Kahlert School of Computing Assistant Professor Marina Kogan has received a grant of US $99,562 through Foundational Integrity & Social Impact Research program of Meta to investigate emotionally-driven, meme-based campaigns for countering online propaganda.

Memes, which have risen in popularity over social media platforms, are images with humorous captions shared over social media. The prominent meme creator Saint Hoax calls them “editorial cartoons for the internet age” and notes that each individual meme often contains many layers of complex meaning. This meaning is derived from the social context just as much as the actual content itself. While the history of memes has been largely dominated by social commentary and humor, Dr. Kogan’s research aims to shine a light on their power in battling misinformation and propaganda. The research will focus on the practices and strategies of campaigns where social media users engaging in fact-checking abandon rational argumentation in favor of more visceral methods of communication such as memes. 

“There is enough evidence that in the face of intense state-sponsored campaigns, standard fact-based approaches to combating propaganda often fall short. This investigation is an exploration of more emotionally-driven, meme-based anti-propaganda campaigns that appear to be succeeding in online environments,” Kogan said.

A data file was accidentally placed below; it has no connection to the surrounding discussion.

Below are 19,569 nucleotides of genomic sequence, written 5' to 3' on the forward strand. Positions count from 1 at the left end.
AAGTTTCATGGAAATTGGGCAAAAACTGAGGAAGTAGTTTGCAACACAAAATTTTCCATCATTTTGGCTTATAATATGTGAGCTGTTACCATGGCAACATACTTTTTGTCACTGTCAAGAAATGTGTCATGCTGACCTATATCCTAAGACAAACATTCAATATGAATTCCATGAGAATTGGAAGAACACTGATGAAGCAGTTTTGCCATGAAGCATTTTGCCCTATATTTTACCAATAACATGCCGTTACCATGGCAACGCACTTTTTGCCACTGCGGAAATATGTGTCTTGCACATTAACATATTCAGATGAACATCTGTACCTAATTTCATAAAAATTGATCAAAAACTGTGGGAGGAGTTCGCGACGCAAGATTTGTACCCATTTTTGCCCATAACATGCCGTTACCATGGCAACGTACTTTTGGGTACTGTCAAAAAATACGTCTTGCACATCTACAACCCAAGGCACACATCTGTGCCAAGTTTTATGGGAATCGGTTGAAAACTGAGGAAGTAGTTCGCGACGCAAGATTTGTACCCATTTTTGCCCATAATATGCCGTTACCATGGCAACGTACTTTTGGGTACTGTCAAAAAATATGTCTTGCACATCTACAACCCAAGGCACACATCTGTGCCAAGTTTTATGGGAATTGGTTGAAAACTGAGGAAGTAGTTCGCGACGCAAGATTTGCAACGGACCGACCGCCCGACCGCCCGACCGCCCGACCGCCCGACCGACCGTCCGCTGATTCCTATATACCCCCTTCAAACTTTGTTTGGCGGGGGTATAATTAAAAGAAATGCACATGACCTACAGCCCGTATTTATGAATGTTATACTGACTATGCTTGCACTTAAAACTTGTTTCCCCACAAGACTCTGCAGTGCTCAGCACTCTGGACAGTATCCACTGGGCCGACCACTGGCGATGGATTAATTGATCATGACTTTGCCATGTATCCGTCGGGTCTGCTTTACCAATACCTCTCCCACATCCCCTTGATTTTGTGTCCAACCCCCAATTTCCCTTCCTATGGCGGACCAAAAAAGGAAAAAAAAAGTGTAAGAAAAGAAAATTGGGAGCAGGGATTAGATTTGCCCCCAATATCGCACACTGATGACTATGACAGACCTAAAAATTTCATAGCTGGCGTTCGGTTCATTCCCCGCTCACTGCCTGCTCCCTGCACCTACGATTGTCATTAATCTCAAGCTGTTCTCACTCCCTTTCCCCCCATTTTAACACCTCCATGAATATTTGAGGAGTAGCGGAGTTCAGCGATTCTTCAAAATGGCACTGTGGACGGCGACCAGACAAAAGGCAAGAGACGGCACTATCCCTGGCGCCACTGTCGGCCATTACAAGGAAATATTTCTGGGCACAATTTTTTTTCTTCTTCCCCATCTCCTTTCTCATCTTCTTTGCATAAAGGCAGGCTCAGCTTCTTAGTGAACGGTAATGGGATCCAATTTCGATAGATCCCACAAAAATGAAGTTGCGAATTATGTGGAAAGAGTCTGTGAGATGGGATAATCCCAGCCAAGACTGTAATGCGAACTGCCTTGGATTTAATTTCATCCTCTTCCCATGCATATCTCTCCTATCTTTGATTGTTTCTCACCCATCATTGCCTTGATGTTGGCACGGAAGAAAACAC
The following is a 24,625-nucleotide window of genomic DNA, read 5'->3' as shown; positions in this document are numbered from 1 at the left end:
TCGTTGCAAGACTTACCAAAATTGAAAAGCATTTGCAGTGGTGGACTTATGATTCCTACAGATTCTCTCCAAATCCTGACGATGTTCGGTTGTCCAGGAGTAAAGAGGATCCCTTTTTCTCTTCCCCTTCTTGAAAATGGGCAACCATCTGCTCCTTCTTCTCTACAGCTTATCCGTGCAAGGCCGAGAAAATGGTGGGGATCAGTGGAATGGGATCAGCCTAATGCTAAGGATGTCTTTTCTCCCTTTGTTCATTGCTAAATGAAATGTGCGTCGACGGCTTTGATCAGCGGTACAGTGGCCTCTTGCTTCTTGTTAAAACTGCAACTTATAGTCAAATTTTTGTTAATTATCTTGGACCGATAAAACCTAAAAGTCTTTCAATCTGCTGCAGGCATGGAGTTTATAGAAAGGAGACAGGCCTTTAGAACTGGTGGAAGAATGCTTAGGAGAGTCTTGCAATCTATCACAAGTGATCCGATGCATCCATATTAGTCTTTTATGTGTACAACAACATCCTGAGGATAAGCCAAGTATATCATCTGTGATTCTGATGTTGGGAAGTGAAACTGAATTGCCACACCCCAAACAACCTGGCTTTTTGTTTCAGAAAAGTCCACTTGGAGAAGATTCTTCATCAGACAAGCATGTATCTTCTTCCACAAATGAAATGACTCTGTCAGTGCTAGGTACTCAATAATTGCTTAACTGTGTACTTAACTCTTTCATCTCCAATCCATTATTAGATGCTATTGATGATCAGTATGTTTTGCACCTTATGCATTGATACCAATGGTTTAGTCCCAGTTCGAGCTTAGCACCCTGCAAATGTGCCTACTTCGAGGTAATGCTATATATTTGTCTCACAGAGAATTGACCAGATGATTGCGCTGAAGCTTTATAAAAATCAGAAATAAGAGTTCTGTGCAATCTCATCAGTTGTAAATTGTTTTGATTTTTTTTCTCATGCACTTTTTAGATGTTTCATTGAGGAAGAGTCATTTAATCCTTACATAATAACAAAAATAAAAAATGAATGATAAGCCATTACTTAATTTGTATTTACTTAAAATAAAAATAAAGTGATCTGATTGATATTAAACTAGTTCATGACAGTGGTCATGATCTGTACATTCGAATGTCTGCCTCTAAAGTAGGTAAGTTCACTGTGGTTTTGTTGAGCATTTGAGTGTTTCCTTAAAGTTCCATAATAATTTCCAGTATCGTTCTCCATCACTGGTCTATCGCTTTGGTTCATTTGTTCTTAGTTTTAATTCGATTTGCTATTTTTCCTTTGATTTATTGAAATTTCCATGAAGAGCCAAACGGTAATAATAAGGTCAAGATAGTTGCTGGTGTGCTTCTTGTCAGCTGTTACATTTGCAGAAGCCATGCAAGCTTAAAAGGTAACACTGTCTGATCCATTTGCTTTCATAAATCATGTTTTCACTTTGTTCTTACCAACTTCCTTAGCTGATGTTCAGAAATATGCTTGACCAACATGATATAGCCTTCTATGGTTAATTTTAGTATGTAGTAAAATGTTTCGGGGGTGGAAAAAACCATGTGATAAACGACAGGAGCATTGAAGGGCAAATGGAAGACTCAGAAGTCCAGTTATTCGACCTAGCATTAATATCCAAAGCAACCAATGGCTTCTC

One such atypical, successful campaign arose in the context of state-sponsored Russian propaganda during the ongoing invasion of Ukraine that began in February 2022. NAFO, a decentralized, grass-roots movement of Ukrainian and international social media users who focus on combating Russian propaganda, used comical, nonsensical memes to expose the absurdity of original posts containing propaganda. These meme-based campaigns have proven to be an effective tool on the information battleground.

Supported by the grant from Meta, Dr. Kogan plans to analyze the visual and discursive strategies used by the NAFO movement to combat Russian propaganda with meme-based approaches. In addition, she will estimate the success of the campaign by examining whether audience engagement and responses to propaganda posts that have been countered with the meme-based approaches differ from reactions to propaganda that is not countered in such a manner. Prof. Kogan believes that the methods developed in the course of this research can be applied to a broader range of emotion-driven movements, enabling her to explore creative strategies to counter the threat posed by various forms of misinformation and various degrees of authoritarianism.